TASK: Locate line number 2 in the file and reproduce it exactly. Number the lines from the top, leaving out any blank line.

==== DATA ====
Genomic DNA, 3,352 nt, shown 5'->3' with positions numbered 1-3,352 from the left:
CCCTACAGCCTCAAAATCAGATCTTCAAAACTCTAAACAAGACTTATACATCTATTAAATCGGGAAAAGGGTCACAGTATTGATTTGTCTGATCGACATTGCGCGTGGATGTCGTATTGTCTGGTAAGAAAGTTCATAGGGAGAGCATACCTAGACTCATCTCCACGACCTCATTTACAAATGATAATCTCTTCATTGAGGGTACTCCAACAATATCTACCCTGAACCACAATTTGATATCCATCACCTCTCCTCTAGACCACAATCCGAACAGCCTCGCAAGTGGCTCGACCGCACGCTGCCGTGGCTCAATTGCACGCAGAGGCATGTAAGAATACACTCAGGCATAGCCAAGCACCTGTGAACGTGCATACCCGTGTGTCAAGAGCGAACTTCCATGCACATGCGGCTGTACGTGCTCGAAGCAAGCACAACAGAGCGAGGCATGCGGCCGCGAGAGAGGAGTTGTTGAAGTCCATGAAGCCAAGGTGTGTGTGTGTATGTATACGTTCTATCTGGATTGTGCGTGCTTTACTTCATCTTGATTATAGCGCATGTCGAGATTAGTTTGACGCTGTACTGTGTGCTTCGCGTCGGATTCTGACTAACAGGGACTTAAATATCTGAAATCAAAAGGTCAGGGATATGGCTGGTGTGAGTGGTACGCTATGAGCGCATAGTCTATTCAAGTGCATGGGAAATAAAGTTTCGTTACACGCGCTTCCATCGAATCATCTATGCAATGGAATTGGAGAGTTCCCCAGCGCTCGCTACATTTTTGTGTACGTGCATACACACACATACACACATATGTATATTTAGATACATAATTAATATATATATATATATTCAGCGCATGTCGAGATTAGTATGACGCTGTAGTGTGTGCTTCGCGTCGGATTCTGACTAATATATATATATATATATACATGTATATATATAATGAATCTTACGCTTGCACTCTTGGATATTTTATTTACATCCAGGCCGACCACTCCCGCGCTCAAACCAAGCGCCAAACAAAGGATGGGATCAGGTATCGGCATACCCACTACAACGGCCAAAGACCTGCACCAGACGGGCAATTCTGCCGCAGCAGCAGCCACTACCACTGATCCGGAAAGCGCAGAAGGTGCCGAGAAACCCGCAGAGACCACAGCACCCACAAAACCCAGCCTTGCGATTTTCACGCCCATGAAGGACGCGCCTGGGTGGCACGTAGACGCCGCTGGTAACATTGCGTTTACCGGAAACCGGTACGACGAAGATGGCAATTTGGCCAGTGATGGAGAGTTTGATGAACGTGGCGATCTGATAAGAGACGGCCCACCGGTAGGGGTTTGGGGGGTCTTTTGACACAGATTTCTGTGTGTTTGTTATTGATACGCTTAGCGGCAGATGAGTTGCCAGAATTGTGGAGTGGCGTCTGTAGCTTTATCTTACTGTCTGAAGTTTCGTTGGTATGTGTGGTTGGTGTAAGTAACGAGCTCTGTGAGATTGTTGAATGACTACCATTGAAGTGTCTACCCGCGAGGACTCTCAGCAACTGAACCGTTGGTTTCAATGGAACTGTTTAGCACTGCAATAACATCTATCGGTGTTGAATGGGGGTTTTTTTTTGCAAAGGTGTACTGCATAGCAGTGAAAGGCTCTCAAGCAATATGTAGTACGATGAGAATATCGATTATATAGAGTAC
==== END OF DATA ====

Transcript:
CCCTACAGCCTCAAAATCAGATCTTCAAAACTCTAAACAAGACTTATACATCTATTAAATCGGGAAAAGGGTCACAGTATTGATTTGTCTGATCGACATTGCGCGTGGATGTCGTATTGTCTGGTAAGAAAGTTCATAGGGAGAGCATACCTAGACTCATCTCCACGACCTCATTTACAAATGATAATCTCTTCATTGAGGGTACTCCAACAATATCTACCCTGAACCACAATTTGATATCCATCACCTCTCCTCTAGACCACAATCCGAACAGCCTCGCAAGTGGCTCGACCGCACGCTGCCGTGGCTCAATTGCACGCAGAGGCATGTAAGAATACACTCAGGCATAGCCAAGCACCTGTGAACGTGCATACCCGTGTGTCAAGAGCGAACTTCCATGCACATGCGGCTGTACGTGCTCGAAGCAAGCACAACAGAGCGAGGCATGCGGCCGCGAGAGAGGAGTTGTTGAAGTCCATGAAGCCAAGGTGTGTGTGTGTATGTATACGTTCTATCTGGATTGTGCGTGCTTTACTTCATCTTGATTATAGCGCATGTCGAGATTAGTTTGACGCTGTACTGTGTGCTTCGCGTCGGATTCTGACTAACAGGGACTTAAATATCTGAAATCAAAAGGTCAGGGATATGGCTGGTGTGAGTGGTACGCTATGAGCGCATAGTCTATTCAAGTGCATGGGAAATAAAGTTTCGTTACACGCGCTTCCATCGAATCATCTATGCAATGGAATTGGAGAGTTCCCCAGCGCTCGCTACATTTTTGTGTACGTGCATACACACACATACACACATATGTATATTTAGATACATAATTAATATATATATATATATTCAGCGCATGTCGAGATTAGTATGACGCTGTAGTGTGTGCTTCGCGTCGGATTCTGACTAATATATATATATATATATACATGTATATATATAATGAATCTTACGCTTGCACTCTTGGATATTTTATTTACATCCAGGCCGACCACTCCCGCGCTCAAACCAAGCGCCAAACAAAGGATGGGATCAGGTATCGGCATACCCACTACAACGGCCAAAGACCTGCACCAGACGGGCAATTCTGCCGCAGCAGCAGCCACTACCACTGATCCGGAAAGCGCAGAAGGTGCCGAGAAACCCGCAGAGACCACAGCACCCACAAAACCCAGCCTTGCGATTTTCACGCCCATGAAGGACGCGCCTGGGTGGCACGTAGACGCCGCTGGTAACATTGCGTTTACCGGAAACCGGTACGACGAAGATGGCAATTTGGCCAGTGATGGAGAGTTTGATGAACGTGGCGATCTGATAAGAGACGGCCCACCGGTAGGGGTTTGGGGGGTCTTTTGACACAGATTTCTGTGTGTTTGTTATTGATACGCTTAGCGGCAGATGAGTTGCCAGAATTGTGGAGTGGCGTCTGTAGCTTTATCTTACTGTCTGAAGTTTCGTTGGTATGTGTGGTTGGTGTAAGTAACGAGCTCTGTGAGATTGTTGAATGACTACCATTGAAGTGTCTACCCGCGAGGACTCTCAGCAACTGAACCGTTGGTTTCAATGGAACTGTTTAGCACTGCAATAACATCTATCGGTGTTGAATGGGGGTTTTTTTTTGCAAAGGTGTACTGCATAGCAGTGAAAGGCTCTCAAGCAATATGTAGTACGATGAGAATATCGATTATATAGAGTAC